RobGalbraith.com
Go to advertiser website.
     Home
     RSS
     CF/SD/XQD
     About
     Contact
Go
Go to advertiser website.
 
PocketWizard firmware, software release pushed into next week  
Saturday, March 14, 2009 | by Rob Galbraith
Release of the first firmware updates for the Canon versions of the PocketWizard MiniTT1 and FlexTT5, plus an associated update to PocketWizard Utility, has been pushed into next week as LPA Design makes some last minute additions to each based on feedback gleaned during private beta testing.

The firmware updates for the new wireless radio remote devices, and the Mac/Windows configuration software, will introduce three key changes:
  • The ability to choose between HyperSync and camera maker High Speed Sync at shutter speeds above 1/500.

  • A basic trigger mode option, intended primarily to allow the MiniTT1 and FlexTT5 to be used as transmitters on cameras other than Canon and Nikon.

  • Allow the MiniTT1 and FlexTT5 to fire any flash sitting in their hot shoes, not just ones they detect to be compatible with ControlTL.
pw_utility_basic_trigger_mode.jpg
In Your Pocket: A beta version of PocketWizard Utility showing the new Basic Trigger Mode option

More on these changes are in a previous article: Firmware, software updates coming for MiniTT1, FlexTT5.

Several bugs are fixed too, including:
  • Certain combinations of Speedlite Custom Functions could prevent the MiniTT1 and FlexTT5 from detecting that a compatible flash was attached. This has been corrected.

  • With a flash in the hot shoe of a FlexTT5, it wasn't always possible to fire another flash connected via cable to one of the same FlexTT5's miniphone ports. This has been fixed.
In addition, LPA Design has expanded the list of ControlTL-capable Canon Speedlites to include the 420EX and 550EX. Both will work in the hot shoe of a FlexTT5 configured as a receiver. With the FlexTT5 set to be a transmitter, LPA Design has certified the 420EX as compatible, while the 550EX is not.

They've also tested the 220EX, and have determined that it's not compatible with the MiniTT1, and not compatible with the FlexTT5 acting as a transmitter. It's sort of compatible with the FlexTT5 set to be a receiver, but with two limitations that will probably make it not worthwhile to attempt using this low-powered flash in a remote setup:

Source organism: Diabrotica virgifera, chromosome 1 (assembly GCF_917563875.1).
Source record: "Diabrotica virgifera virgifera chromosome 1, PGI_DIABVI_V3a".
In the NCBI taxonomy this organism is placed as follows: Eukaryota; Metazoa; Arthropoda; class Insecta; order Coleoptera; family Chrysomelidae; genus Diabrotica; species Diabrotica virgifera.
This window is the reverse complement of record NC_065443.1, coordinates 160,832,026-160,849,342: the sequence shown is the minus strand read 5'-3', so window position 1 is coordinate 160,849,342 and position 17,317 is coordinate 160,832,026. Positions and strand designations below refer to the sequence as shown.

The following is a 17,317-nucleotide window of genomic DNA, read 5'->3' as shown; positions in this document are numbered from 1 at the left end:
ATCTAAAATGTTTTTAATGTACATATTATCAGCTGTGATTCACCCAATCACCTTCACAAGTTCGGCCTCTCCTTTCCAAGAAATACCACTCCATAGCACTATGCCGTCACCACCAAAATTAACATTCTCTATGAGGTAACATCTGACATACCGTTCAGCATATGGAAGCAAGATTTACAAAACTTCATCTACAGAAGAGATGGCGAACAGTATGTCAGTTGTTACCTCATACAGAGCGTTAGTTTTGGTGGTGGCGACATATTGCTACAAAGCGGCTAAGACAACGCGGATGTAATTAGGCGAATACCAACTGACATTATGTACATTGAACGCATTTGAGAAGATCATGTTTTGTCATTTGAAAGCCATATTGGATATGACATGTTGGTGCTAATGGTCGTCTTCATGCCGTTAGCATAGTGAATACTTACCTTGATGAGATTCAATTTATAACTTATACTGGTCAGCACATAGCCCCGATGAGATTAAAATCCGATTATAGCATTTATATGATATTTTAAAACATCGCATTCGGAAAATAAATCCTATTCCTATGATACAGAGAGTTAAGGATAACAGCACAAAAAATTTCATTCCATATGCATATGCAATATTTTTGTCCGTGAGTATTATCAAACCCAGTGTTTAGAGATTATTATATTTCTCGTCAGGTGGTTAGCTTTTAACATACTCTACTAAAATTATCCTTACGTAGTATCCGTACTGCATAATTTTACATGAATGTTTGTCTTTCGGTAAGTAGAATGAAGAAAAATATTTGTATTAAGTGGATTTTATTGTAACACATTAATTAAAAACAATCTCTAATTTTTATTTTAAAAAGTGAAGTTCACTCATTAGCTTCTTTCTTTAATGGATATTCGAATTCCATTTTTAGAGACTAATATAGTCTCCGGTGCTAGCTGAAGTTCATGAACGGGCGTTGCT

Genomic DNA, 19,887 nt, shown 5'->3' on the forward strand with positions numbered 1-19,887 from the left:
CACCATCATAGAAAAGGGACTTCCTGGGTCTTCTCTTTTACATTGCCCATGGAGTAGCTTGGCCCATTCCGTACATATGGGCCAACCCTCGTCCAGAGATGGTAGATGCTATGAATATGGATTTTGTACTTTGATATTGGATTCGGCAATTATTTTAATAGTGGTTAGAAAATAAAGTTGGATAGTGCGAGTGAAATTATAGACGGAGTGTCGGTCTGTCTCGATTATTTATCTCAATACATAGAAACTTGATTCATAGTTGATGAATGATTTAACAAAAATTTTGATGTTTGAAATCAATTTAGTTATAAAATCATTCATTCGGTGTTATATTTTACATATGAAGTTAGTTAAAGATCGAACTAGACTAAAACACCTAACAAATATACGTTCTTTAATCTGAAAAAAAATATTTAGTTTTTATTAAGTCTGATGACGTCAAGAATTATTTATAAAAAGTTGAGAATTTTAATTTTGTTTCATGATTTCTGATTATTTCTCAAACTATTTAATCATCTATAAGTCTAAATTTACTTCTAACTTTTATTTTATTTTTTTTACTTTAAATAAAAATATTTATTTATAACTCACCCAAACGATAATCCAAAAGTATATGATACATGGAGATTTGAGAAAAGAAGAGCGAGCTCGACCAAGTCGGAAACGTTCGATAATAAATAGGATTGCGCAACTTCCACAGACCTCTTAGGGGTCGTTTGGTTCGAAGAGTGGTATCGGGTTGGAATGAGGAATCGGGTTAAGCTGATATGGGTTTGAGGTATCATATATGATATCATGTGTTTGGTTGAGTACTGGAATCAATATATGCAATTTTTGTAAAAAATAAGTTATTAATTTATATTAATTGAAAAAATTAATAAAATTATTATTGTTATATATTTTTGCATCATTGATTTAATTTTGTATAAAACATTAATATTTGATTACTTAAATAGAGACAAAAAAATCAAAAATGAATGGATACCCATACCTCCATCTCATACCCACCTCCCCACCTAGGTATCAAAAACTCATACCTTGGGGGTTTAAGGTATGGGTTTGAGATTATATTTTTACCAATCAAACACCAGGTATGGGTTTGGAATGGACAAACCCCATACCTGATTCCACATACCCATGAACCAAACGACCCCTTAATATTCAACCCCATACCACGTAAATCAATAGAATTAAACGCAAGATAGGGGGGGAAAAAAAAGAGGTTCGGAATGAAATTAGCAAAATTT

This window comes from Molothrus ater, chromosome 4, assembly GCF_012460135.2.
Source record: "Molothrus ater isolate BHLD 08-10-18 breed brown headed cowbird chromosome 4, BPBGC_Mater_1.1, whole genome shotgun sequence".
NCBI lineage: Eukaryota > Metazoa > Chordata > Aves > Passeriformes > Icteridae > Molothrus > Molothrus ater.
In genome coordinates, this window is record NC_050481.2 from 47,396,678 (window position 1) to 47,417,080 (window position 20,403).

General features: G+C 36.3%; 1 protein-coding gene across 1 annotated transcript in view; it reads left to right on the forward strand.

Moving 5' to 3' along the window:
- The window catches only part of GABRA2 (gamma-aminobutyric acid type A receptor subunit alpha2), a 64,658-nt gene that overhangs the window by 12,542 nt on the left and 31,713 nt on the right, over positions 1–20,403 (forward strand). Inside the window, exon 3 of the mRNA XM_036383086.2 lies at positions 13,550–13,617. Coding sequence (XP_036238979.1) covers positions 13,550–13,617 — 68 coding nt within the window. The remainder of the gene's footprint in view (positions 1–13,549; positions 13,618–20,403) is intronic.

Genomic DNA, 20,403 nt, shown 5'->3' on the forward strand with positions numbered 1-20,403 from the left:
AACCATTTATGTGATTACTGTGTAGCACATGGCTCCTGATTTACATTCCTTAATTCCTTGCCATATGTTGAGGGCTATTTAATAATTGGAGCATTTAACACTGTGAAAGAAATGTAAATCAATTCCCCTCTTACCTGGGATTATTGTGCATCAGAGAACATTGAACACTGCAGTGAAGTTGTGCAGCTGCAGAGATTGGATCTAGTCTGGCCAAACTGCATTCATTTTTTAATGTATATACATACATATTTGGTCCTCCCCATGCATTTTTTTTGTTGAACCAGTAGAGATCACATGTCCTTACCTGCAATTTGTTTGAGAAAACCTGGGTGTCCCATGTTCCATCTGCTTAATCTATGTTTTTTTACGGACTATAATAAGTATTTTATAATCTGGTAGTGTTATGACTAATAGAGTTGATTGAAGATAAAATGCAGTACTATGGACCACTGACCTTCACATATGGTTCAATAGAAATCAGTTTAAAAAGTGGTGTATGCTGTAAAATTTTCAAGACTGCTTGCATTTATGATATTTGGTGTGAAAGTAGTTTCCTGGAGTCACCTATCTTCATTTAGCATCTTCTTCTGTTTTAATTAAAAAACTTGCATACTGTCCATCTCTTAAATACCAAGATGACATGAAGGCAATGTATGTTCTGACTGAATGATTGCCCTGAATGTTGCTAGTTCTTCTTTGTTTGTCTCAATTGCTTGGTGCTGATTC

• First, in an extended shooting session, the FlexTT5 may begin malfunctioning until turned off an on. Linking the 220EX to the FlexTT5 with an Canon Off-Camera Shoe Cord OC-E3 eliminates this problem.

  • Second, its power can't be adjusted properly from a Master 580EX II set to control the remote flash's output manually.
For most shooter, these limitations will mean the 220EX is effectively not usable with the new PocketWizards.

LPA Design has not yet qualified flashes that emulate Canon Speedlites but are made by other companies, such as Metz. Some may work with the MiniTT1 or FlexTT5; as of this moment, however, LPA Design has not done comprehensive testing to determine if this is true.

The list of compatible Canon Speedlites is now comprised of the following (degree of compatibility is listed in parentheses):
  • 220EX (not compatible; see above for details)
  • 420EX (FlexTT5 as receiver/transmitter, not MiniTT1)
  • 430EX (FlexTT5 as receiver/transmitter, MiniTT1)
  • 430EX II (FlexTT5 as receiver/transmitter, MiniTT1)
  • 550EX (FlexTT5 as receiver, not FlexTT5 as transmitter, not MiniTT1)
  • 580EX (FlexTT5 as receiver/transmitter, MiniTT1)
  • 580EX II (FlexTT5 as receiver/transmitter, MiniTT1)
A word on range

As we noted in Casting light on the PocketWizard MiniTT1 and FlexTT5, certain Speedlites are ControlTL compatible but produce range-reducing RF noise across some or all of the frequencies used by PocketWizards. The table below, produced from data supplied by LPA Design, will give you an idea of how this RF noise impacts range with different flash models.